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Indus Basin Water Management Under International Law, Dr. Waseem Ahmad Qureshi 2018 Advocate, Supreme Court of Pakistan

Indus Basin Water Management Under International Law, Dr. Waseem Ahmad Qureshi

University of Miami International and Comparative Law Review

The management of international watercourses is a prominent global issue, owing to the rapid growth of water scarcity worldwide. This issue is particularly dominant in the Indus Basin, which India and Pakistan share. Both states use the water of the Indus Basin for irrigation, hydropower generation, and multiple other purposes. However, certain Indian water management projects are threatening the current water management infrastructure in Pakistan by substantially obstructing the flow of water in the Pakistani western rivers. In this regard, the Indus Waters Treaty provides recommendations to both states for adequately managing the Indus waters. Moreover, there are several principles ...


Covariant Risk And Nutrient Credit Training, Brian Sawers 2018 University of Maryland Francis King Carey School of Law

Covariant Risk And Nutrient Credit Training, Brian Sawers

Endnotes

Every summer, a dead zone is created in the Chesapeake Bay. The dead zone is created by too much of a good thing: nutrients, especially nitrogen and phosphorus. The largest source of excess nutrients in the Chesapeake is agriculture; manure and artificial fertilizers are washed into streams that eventually reach the bay. In the bay, nitrogen and phosphorus create an algae bloom, which consumes all the dissolved oxygen. Some fish escape, but other creatures expire in this dead sea within the Chesapeake Bay.

To reduce the excess nutrients reaching the bay, several states are experimenting with nutrient credit trading. A ...


Connecticut’S Evolving Views Of Riparian Rights And The Public Trust, Terence H. McAllister 2018 Boston College Law School

Connecticut’S Evolving Views Of Riparian Rights And The Public Trust, Terence H. Mcallister

Boston College Environmental Affairs Law Review

Waterbury v. Washington came to the Connecticut Supreme Court as a dispute over water rights that could have been resolved via a number of statutory or common law doctrines. Instead, the court sought to articulate a uniform theory of riparian law in Connecticut, acknowledging all of these competing doctrines. This uniform theory was one of regulated riparianism. After articulating this standard, the court left many decisions to be worked out by lower courts. Since Waterbury was decided, those lower courts have struggled to incorporate a view that reconciles the public trust doctrine in light of Connecticut’s statutory scheme. Many ...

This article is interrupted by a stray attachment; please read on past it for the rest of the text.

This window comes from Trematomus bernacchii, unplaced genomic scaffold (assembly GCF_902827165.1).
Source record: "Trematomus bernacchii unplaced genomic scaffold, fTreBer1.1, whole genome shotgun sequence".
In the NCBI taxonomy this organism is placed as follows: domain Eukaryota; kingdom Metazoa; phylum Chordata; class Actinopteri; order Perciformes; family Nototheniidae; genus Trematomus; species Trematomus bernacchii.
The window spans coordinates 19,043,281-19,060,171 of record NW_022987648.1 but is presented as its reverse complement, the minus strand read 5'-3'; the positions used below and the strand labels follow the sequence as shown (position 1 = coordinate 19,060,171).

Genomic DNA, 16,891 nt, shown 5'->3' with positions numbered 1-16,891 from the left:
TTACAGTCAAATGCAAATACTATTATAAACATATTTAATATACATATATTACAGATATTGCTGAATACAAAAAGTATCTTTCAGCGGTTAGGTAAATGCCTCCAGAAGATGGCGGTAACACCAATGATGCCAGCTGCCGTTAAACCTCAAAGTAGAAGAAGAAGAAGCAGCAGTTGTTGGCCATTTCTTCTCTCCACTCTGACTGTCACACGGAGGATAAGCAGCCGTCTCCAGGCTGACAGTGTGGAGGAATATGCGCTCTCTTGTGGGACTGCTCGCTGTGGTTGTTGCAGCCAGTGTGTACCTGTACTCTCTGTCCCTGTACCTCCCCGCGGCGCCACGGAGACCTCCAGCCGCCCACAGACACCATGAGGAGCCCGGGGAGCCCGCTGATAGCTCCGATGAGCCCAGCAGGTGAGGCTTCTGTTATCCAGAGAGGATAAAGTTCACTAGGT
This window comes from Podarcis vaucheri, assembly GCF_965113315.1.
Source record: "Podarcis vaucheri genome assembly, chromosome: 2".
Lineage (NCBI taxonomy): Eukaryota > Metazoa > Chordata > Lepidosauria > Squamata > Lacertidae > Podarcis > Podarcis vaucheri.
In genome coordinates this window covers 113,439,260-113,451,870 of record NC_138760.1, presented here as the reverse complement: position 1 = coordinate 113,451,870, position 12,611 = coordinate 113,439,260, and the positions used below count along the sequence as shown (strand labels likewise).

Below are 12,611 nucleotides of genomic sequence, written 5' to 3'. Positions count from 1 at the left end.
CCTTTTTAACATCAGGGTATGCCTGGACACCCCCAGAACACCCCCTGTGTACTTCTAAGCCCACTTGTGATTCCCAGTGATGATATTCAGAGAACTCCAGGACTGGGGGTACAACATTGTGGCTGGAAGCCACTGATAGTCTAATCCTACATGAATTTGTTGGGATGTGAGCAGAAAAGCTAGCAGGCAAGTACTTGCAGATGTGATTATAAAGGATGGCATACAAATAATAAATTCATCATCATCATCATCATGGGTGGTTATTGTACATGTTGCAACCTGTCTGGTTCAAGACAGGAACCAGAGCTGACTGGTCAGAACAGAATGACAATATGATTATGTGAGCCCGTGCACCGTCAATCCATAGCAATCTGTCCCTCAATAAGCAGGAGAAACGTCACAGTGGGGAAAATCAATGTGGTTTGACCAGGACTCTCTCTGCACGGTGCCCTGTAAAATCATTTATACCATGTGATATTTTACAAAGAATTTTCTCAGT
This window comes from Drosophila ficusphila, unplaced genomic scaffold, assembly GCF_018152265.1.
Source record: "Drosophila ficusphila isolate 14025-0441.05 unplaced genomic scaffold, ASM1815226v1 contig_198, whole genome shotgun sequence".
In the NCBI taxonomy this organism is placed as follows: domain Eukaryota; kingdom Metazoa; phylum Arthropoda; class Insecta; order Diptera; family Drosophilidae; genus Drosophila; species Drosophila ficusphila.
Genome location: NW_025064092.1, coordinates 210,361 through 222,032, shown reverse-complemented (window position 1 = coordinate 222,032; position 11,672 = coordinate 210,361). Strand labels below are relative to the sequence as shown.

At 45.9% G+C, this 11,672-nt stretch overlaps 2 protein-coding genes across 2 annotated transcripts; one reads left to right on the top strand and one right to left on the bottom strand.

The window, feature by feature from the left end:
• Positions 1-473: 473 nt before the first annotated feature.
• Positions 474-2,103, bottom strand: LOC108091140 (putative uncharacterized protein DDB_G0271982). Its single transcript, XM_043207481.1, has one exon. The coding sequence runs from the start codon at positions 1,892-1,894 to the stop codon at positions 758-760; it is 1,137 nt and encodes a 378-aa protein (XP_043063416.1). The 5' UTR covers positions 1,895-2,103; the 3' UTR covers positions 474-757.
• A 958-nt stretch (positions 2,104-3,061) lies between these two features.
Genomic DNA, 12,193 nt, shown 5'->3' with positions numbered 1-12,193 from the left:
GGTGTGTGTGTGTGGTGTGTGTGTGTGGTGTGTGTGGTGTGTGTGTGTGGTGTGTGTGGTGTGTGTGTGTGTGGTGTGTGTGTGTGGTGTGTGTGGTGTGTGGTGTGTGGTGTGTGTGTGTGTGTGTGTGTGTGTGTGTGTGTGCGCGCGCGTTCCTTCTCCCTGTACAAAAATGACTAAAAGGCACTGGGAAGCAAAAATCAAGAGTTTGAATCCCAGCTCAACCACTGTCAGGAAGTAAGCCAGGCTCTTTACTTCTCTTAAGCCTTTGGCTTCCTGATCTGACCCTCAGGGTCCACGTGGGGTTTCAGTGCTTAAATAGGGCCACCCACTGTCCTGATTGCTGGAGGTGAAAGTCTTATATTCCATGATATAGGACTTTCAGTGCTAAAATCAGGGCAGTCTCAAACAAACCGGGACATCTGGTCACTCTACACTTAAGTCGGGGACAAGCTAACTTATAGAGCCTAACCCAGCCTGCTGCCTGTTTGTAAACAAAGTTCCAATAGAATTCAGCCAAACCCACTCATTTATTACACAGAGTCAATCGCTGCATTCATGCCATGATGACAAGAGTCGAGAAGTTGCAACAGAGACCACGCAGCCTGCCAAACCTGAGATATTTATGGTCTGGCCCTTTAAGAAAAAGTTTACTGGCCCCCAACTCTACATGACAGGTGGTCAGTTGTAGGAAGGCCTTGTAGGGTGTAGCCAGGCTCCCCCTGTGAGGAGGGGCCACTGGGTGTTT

Water Governance In Haiti: An Assessment Of Laws And Institutional Capacities, Ryan Stoa 2018 Florida International University College of Law

Water Governance In Haiti: An Assessment Of Laws And Institutional Capacities, Ryan Stoa

Ryan B. Stoa

The Republic of Haiti struggles to sustainably manage its water resources. Public health is compromised by low levels of water supply, sanitation, and hygiene, and water resources are often contaminated and unsustainably allocated. While poor governance is often blamed for these shortcomings, the laws and institutions regulating water resources in Haiti are poorly understood, especially by the international community. This study brings together and analyzes Haitian water laws, assesses institutional capacities, and provides a case study of water management in northern Haiti in order to provide a more complete picture of the sector. Funded by the Inter-American Development Bank as ...


Wyoming V. Zinke, Jaclyn Van Natta 2018 Alexander Blewett III School of Law at the University of Montana

Wyoming V. Zinke, Jaclyn Van Natta

Public Land and Resources Law Review

In Wyoming v. Zinke, the Bureau of Land Management attempted to update a regulation governing hydraulic fracturing from the 1980s, but oil and gas industry companies opposed, and brought suit. The district court held in favor of the industry petitioners, and the Bureau of Land Management and citizen group intervenors appealed. In the wake of appeal, Donald J. Trump became President of the United States. The administration change caused the Bureau of Land Management to alter its position and align with the new administration. Secretary of the Interior, Ryan Zinke, via executive order, began rescinding the new fracking regulation, which ...


Dispute Resolution Mechanisms: An Analysis Of The Indus Waters Treaty, Waseem Ahmad Qureshi 2018 Pepperdine University

Dispute Resolution Mechanisms: An Analysis Of The Indus Waters Treaty, Waseem Ahmad Qureshi

Pepperdine Dispute Resolution Law Journal

Since India and Pakistan’s independence in 1947, both states have fought over the occupied territories of Kashmir to gain control of water supplies, which are strategically valuable. Even in recent times, the countries are facing constant threats from each other over several separate issues. India and Pakistan’s water conflicts are long-standing and relate to Indian infrastructure on the western tributaries. Pakistan is of the view that India is robbing Pakistan’s water supplies and building its water management capacity only as a political maneuver to gain political supremacy by practicing hydro-hegemony. On the other hand, India maintains that ...